• 48. 48 © 2015 IBM Corporation Spark SQL - Getting Started  SQLContext created from SparkContext // An existing SparkContext, sc val sqlContext = new org.apache.spark.sql.SQLContext(sc)  HiveContext created from SparkContext // An existing SparkContext, sc val sqlContext = new org.apache.spark.sql.hive.HiveContext(sc)  Import a library to convert an RDD to a DataFrame – Scala: import sqlContext.implicits._  DataFrame data sources – Inferring the schema using reflection – Programmatic interface
  • 49. 49 © 2015 IBM Corporation Spark SQL - Inferring the Schema Using Reflection  The case class in Scala defines the schema of the table case class Person(name: String, age: Int)  The arguments of the case class becomes the names of the columns  Create the RDD of the Person object and create a DataFrame val people = sc.textFile("examples/src/main/resources/people.txt"). map(_.split(",")). map(p => Person(p(0), p(1).trim.toInt)).toDF()  Register the DataFrame as a table people.registerTempTable("people")  Run SQL statements using the sql method provided by the SQLContext val teenagers = sqlContext.sql("SELECT name FROM people WHERE age >= 13 AND age <= 19")  The results of the queries are DataFrames and support all the normal RDD operations teenagers.map(t => "Name: " + t(0)).collect().foreach(println)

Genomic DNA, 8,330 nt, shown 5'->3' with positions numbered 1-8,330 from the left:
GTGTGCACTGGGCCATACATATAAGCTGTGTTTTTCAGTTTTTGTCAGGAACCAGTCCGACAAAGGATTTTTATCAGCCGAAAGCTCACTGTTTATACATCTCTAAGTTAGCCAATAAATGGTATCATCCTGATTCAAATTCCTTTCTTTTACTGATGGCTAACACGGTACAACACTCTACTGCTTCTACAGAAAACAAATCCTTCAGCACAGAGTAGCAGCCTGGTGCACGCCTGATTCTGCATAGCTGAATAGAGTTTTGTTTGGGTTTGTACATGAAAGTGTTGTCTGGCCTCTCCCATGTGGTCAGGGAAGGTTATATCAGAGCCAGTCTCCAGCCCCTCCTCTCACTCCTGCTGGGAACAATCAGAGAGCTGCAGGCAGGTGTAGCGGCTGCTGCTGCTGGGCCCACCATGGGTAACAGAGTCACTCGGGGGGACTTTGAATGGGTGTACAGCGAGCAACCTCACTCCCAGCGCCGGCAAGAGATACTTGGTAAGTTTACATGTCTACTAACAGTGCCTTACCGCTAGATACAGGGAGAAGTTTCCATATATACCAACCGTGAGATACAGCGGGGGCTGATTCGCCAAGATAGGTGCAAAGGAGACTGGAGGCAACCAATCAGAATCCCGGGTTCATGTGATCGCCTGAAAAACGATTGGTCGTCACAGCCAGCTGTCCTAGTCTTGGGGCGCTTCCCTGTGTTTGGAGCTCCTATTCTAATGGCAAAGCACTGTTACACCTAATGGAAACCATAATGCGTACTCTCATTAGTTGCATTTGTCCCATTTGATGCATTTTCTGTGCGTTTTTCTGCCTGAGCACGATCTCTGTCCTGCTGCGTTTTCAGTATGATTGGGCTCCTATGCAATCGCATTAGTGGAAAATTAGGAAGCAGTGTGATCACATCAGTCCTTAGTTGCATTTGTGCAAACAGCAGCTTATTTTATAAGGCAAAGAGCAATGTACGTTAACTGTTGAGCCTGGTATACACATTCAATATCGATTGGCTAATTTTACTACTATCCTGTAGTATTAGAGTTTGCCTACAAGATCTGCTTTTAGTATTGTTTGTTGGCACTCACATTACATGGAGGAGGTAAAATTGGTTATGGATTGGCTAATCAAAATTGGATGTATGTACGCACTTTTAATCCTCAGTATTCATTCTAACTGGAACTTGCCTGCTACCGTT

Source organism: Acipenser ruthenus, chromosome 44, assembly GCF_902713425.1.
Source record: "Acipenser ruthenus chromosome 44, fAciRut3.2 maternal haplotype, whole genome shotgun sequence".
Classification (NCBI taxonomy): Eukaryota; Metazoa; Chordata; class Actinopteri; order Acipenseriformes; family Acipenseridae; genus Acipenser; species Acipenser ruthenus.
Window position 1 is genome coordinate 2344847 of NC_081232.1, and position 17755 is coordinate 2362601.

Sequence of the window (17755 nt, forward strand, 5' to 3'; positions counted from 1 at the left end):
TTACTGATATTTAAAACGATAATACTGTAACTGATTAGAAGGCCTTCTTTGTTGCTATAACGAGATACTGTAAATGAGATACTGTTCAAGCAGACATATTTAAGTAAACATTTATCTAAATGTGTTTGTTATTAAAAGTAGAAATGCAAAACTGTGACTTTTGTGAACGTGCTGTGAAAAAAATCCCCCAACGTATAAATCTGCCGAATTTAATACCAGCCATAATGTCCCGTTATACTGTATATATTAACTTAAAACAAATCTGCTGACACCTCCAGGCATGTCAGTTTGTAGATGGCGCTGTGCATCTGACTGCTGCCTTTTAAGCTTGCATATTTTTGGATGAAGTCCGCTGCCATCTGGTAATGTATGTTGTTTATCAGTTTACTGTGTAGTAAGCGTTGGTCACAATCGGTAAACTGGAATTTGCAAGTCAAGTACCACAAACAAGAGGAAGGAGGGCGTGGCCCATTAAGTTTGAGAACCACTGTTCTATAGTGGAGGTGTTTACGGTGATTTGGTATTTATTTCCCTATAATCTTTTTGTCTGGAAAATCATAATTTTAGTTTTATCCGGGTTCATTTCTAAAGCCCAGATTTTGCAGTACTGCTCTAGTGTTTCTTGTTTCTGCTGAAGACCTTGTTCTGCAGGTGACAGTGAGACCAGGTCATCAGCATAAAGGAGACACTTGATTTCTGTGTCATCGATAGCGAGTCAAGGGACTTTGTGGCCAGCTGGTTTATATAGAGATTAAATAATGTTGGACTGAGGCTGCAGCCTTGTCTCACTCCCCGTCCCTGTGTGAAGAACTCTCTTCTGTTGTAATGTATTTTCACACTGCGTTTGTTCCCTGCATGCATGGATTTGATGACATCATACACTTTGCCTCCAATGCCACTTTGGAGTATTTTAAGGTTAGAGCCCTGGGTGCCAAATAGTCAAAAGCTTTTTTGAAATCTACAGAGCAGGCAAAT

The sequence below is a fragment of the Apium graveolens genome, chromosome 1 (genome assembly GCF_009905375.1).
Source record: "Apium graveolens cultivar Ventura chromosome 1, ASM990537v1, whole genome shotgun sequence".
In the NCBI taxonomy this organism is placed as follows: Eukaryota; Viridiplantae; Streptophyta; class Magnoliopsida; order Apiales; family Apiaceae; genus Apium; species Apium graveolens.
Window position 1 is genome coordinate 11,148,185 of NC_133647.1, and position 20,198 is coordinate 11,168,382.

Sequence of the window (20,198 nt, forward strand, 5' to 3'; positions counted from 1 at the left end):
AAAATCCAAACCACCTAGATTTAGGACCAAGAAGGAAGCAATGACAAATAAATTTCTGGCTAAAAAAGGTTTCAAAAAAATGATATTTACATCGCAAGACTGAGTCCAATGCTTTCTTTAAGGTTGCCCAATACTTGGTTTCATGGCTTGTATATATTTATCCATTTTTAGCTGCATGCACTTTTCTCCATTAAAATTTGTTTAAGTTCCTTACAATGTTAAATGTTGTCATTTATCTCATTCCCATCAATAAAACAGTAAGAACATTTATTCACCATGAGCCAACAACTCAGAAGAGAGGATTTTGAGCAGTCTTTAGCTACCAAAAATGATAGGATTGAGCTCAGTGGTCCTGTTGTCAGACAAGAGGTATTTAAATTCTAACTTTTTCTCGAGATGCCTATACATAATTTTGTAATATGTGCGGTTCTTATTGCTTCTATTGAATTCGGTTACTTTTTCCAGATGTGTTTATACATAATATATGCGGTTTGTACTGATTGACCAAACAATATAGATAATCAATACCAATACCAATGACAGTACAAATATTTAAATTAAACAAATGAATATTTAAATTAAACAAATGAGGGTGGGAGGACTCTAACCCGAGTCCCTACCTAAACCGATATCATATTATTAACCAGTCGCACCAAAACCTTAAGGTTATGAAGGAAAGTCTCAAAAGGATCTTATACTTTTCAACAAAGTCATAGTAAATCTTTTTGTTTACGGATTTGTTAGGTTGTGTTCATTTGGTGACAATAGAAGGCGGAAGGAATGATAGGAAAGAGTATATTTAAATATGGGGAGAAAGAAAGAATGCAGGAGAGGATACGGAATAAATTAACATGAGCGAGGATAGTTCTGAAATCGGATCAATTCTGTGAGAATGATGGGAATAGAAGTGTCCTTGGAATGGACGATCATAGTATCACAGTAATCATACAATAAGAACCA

• 50. 50 © 2015 IBM Corporation Spark SQL - Programmatic Interface  Use when you cannot define the case classes ahead of time  Three steps to create the Dataframe 1. Schema encoded as a String, import SparkSQL Struct types val schemaString = “name age” import org.apache.spark.sql.Row; import org.apache.spark.sql.types.{StructType,StructField,StringType}; 2. Create the schema represented by a StructType matching the structure of the Rows in the RDD from step 1. val schema = StructType( schemaString.split(" ").map(fieldName => StructField(fieldName, StringType, true))) 3. Apply the schema to the RDD of Rows using the createDataFrame method. val rowRDD = people.map(_.split(",")).map(p => Row(p(0), p(1).trim)) val peopleDataFrame = sqlContext.createDataFrame(rowRDD, schema)  Then register the peopleSchemaRDD as a table peopleDataFrame.registerTempTable("people")  Run the sql statements using the sql method: val results = sqlContext.sql("SELECT name FROM people") results.map(t => "Name: " + t(0)).collect().foreach(println)